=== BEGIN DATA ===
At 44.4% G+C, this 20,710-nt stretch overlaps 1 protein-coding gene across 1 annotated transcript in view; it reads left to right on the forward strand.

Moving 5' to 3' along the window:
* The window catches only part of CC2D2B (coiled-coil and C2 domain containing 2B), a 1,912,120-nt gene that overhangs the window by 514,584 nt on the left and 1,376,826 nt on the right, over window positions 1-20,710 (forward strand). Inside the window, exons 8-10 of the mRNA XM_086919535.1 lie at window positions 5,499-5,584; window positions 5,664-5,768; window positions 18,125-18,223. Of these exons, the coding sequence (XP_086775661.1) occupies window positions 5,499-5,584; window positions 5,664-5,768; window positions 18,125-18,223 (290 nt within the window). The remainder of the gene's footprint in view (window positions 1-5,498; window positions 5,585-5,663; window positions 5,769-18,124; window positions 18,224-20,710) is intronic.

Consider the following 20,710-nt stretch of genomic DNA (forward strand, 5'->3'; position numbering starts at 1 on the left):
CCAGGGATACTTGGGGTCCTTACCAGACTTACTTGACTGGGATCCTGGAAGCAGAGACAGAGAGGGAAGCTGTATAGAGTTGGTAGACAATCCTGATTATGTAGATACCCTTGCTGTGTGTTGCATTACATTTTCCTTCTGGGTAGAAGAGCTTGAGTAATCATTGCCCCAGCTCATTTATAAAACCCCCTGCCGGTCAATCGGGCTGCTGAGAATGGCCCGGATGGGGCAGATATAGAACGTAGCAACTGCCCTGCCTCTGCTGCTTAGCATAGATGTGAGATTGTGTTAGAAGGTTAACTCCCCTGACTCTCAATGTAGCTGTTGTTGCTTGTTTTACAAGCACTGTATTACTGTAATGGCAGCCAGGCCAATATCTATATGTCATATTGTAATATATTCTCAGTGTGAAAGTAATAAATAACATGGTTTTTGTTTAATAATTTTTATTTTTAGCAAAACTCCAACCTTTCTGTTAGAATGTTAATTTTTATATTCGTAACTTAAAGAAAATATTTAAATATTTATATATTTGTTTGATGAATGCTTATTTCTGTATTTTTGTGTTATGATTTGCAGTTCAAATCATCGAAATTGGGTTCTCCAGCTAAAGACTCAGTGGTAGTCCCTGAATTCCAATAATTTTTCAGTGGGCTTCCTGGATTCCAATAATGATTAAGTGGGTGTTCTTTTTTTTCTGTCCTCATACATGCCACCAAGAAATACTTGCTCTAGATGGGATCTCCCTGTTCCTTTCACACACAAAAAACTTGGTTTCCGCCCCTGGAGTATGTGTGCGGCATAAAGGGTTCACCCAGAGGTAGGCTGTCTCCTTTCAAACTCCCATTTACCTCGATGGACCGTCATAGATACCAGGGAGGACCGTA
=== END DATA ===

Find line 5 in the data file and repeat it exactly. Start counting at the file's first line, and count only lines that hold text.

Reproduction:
CCAGGGATACTTGGGGTCCTTACCAGACTTACTTGACTGGGATCCTGGAAGCAGAGACAGAGAGGGAAGCTGTATAGAGTTGGTAGACAATCCTGATTATGTAGATACCCTTGCTGTGTGTTGCATTACATTTTCCTTCTGGGTAGAAGAGCTTGAGTAATCATTGCCCCAGCTCATTTATAAAACCCCCTGCCGGTCAATCGGGCTGCTGAGAATGGCCCGGATGGGGCAGATATAGAACGTAGCAACTGCCCTGCCTCTGCTGCTTAGCATAGATGTGAGATTGTGTTAGAAGGTTAACTCCCCTGACTCTCAATGTAGCTGTTGTTGCTTGTTTTACAAGCACTGTATTACTGTAATGGCAGCCAGGCCAATATCTATATGTCATATTGTAATATATTCTCAGTGTGAAAGTAATAAATAACATGGTTTTTGTTTAATAATTTTTATTTTTAGCAAAACTCCAACCTTTCTGTTAGAATGTTAATTTTTATATTCGTAACTTAAAGAAAATATTTAAATATTTATATATTTGTTTGATGAATGCTTATTTCTGTATTTTTGTGTTATGATTTGCAGTTCAAATCATCGAAATTGGGTTCTCCAGCTAAAGACTCAGTGGTAGTCCCTGAATTCCAATAATTTTTCAGTGGGCTTCCTGGATTCCAATAATGATTAAGTGGGTGTTCTTTTTTTTCTGTCCTCATACATGCCACCAAGAAATACTTGCTCTAGATGGGATCTCCCTGTTCCTTTCACACACAAAAAACTTGGTTTCCGCCCCTGGAGTATGTGTGCGGCATAAAGGGTTCACCCAGAGGTAGGCTGTCTCCTTTCAAACTCCCATTTACCTCGATGGACCGTCATAGATACCAGGGAGGACCGTA